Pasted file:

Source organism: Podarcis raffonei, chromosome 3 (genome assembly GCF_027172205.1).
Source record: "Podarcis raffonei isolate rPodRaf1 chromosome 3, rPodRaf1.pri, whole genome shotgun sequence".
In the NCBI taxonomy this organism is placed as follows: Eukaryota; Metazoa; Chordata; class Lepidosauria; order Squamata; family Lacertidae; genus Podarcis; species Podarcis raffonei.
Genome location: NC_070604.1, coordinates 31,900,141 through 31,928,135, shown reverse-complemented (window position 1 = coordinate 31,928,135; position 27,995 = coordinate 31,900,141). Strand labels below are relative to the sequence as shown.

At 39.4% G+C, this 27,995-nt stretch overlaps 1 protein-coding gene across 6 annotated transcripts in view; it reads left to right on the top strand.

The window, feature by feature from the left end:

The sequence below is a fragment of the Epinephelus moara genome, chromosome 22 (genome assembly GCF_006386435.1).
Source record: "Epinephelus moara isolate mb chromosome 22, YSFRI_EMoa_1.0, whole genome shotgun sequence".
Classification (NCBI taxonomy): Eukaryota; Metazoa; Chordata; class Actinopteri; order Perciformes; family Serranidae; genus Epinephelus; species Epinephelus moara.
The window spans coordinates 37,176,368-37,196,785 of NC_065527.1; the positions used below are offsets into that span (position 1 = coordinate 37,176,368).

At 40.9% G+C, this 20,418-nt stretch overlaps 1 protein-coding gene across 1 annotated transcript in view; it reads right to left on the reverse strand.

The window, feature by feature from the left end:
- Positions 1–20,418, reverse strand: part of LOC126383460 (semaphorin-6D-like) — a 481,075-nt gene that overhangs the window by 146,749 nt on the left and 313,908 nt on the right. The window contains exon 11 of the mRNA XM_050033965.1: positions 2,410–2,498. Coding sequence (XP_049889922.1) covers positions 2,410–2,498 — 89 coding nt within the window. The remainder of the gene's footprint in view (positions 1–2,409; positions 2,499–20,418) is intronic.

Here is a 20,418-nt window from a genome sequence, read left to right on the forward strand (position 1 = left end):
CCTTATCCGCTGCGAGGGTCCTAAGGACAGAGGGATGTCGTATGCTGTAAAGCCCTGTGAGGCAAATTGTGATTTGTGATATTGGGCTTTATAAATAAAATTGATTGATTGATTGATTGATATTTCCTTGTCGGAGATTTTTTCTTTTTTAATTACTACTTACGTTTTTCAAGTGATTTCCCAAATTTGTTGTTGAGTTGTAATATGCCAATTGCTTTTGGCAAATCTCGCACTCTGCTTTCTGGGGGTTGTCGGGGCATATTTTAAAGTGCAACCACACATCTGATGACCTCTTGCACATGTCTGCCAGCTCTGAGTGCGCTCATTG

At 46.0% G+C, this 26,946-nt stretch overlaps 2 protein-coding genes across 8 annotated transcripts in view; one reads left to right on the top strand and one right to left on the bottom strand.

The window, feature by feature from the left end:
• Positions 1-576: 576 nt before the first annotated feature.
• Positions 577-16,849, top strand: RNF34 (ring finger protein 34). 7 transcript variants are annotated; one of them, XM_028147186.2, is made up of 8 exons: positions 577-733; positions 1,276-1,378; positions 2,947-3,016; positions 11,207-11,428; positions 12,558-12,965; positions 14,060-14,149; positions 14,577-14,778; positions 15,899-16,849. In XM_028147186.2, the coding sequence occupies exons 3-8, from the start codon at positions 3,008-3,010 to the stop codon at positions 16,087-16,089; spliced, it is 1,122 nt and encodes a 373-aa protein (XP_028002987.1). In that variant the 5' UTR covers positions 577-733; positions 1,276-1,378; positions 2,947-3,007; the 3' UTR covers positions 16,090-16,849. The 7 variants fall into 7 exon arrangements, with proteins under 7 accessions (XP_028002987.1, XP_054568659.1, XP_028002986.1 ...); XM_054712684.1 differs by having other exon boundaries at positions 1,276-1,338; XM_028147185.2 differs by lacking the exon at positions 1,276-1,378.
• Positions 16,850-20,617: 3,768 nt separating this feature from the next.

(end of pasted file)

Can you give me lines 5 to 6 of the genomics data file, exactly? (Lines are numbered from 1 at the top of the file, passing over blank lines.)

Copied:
At 39.4% G+C, this 27,995-nt stretch overlaps 1 protein-coding gene across 6 annotated transcripts in view; it reads left to right on the top strand.

The window, feature by feature from the left end: